Modern is absolutely rife in archetypes and decks. At every given moment, there are a couple dozens of decks which could win the next tournament and players wouldn’t be taken aback. There is a relatively stable collection of tier 1 decks and a wide swathe of tier 2 and tier 3 decks. However, while they might be called playable, I reckon there are a couple of decks which need just a bit of a push to become truly competitive. Today, I want to discuss what those decks are and what this potential push might be. If you can think of more, let us know on Twitter @Spikes_Academy!


The first on the list is Goblins. In a lot of formats, people try to play this beloved tribe as a Mono Red aggro deck and smash face. However, both Historic and Modern have shown us that it’s possible to go a more combo route. Upon its printing, Conspicuous Snoop was to revolutionise the archetype and there was even a group of people who clamoured for bans. Why? It enabled a turn 3 Splinter-Twin-esque combo.

  • Turn 2 – Snoop
  • Turn 3 – Boggart Harbinger finds Kiki-Jiki, Mirror Breaker to put on top
  • Now, Snoop has Kiki’s ability. We can now use it to copy the Snoop itself, creating another hasty creature. Let’s do this 14,832 times [or whatever arbitrarily large number of times]
  • Then, we copy the …. And put Sling-Gang Lieutenant on top.
  • Using Lieutenant’s ability which Snoop has, we sacrifice all 14832 creatures to deal 14832 damage
  • Win

It seemed that finally Goblins got what they needed – a fast combo kill on top of a good grind-out plan. Unfortunately, it was not to be. Despite the ban shouts, the deck now is in the tier 3 territory. First, the combo folds to any removal spell which is a tough position to be in – everybody plays a ton of removal. While Snoop is a fine card on its own, the other half is completely useless most of the time. You can also have some awkward draws when you draw either Kiki or Lieutenant and you cannot combo off. In order to avoid it, you’d have to play more copies of each which makes the deck less smooth – does not really solve the problem. As in most cases, it’s possible that a solid one-drop would solve a lot of issues, because the deck is too slow as is. I keep fingers crossed for this fan-favourite archetype.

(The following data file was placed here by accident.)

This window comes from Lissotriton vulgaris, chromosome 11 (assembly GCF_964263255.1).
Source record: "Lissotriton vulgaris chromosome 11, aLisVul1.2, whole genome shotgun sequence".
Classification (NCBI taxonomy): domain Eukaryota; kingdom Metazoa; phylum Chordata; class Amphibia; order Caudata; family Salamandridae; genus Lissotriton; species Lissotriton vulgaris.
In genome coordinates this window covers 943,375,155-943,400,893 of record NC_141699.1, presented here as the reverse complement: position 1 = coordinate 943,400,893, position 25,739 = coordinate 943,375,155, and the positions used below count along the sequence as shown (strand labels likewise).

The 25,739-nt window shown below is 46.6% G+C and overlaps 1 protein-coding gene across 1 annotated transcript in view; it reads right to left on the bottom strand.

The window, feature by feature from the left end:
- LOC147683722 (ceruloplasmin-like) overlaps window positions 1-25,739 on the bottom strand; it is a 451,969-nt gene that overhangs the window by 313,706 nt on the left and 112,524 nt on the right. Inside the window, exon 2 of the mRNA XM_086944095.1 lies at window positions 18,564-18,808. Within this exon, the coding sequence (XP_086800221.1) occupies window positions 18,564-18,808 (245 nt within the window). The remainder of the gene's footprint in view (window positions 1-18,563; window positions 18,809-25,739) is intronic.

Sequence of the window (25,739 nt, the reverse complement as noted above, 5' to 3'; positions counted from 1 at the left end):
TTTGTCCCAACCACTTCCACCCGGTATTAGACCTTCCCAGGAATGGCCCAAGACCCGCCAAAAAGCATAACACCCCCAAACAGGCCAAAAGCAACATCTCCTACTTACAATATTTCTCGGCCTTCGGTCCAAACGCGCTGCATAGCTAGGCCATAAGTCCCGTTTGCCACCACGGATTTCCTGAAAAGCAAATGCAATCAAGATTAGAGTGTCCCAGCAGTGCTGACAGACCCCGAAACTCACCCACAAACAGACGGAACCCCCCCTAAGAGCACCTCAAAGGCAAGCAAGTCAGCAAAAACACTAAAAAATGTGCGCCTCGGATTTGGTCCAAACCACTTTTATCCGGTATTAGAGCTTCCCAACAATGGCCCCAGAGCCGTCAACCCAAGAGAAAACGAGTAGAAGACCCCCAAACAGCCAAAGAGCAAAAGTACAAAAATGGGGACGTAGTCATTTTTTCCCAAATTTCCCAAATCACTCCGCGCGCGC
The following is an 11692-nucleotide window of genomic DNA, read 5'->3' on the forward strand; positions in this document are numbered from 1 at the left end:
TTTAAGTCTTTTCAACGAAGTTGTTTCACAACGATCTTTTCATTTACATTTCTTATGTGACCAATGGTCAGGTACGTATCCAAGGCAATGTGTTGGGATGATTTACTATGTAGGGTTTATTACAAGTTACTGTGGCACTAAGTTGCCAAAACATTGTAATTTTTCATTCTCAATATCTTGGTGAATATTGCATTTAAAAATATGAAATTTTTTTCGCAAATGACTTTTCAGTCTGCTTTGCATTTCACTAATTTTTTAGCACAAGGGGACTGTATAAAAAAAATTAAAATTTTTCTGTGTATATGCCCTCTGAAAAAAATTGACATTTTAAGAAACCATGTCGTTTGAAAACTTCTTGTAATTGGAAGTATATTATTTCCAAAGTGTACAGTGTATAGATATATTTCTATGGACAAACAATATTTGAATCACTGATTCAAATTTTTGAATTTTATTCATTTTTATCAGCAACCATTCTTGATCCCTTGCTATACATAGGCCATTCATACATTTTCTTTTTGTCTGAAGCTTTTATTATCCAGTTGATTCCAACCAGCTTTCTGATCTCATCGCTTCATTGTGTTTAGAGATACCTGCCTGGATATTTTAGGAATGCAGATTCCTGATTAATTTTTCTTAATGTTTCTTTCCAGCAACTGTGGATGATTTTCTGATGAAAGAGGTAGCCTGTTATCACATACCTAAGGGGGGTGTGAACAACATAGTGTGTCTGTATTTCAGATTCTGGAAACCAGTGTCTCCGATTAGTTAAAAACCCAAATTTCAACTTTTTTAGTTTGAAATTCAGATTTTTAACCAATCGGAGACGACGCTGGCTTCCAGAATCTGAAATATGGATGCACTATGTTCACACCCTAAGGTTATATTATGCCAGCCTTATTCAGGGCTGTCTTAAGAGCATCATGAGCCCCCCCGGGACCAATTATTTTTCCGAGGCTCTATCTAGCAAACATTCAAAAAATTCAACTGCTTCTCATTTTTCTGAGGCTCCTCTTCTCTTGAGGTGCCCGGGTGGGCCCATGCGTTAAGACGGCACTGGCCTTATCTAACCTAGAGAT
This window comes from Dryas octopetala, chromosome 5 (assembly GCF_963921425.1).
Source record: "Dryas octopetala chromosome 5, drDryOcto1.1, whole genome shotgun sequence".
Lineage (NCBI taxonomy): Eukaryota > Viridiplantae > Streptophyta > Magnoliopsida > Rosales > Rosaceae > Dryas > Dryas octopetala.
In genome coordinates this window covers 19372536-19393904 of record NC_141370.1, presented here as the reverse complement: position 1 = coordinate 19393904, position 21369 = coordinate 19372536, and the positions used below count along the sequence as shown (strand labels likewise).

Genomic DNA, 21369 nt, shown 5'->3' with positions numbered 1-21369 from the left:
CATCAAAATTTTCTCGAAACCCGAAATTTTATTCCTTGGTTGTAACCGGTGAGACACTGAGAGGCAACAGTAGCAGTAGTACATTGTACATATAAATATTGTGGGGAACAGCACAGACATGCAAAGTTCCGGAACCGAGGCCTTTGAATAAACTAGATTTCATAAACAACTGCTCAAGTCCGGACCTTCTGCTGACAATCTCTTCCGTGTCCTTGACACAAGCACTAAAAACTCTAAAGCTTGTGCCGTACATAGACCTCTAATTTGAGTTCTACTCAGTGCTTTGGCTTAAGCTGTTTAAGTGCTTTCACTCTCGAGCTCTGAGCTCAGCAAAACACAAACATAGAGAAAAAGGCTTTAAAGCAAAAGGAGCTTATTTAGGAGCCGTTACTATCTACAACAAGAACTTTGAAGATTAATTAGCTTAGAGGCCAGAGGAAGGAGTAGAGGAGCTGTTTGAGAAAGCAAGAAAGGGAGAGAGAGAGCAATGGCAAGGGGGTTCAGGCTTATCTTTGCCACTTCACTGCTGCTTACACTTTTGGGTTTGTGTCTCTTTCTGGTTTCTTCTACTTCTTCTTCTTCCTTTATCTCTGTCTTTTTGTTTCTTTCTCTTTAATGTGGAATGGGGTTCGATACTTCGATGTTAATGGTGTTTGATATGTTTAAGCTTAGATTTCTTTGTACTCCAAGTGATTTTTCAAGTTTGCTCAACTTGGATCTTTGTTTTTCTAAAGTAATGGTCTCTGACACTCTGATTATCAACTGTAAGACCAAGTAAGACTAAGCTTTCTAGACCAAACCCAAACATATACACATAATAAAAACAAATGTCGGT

Urza Artifact decks

This archetype has to be the closest to playability among the decks from this list. It used to be a true force to reckon with for a long time – in both combo and control shells.

Decks utilizing Urza, Lord High Artificer could go a million directions.

And I could probably go on with this list. The card is super versatile and can support various shells. 

It lost a ton of power when both Arcum’s Astrolabe and Uro, Titan of Nature’s Wrath got banned. Astrolabe was a key enabler, as it was a 1-mana artifact which cycled and enabled turn 2 Emry. Uro was just messed up – whatever the deck it’s played in. 

I personally think that a cycling 1 mana artifact would be enough to reinvigorate. It does not need much top end but enablers to justify running Urza. Of course, another kick would be unbanning the artifact lands but that an Urza Christmans land.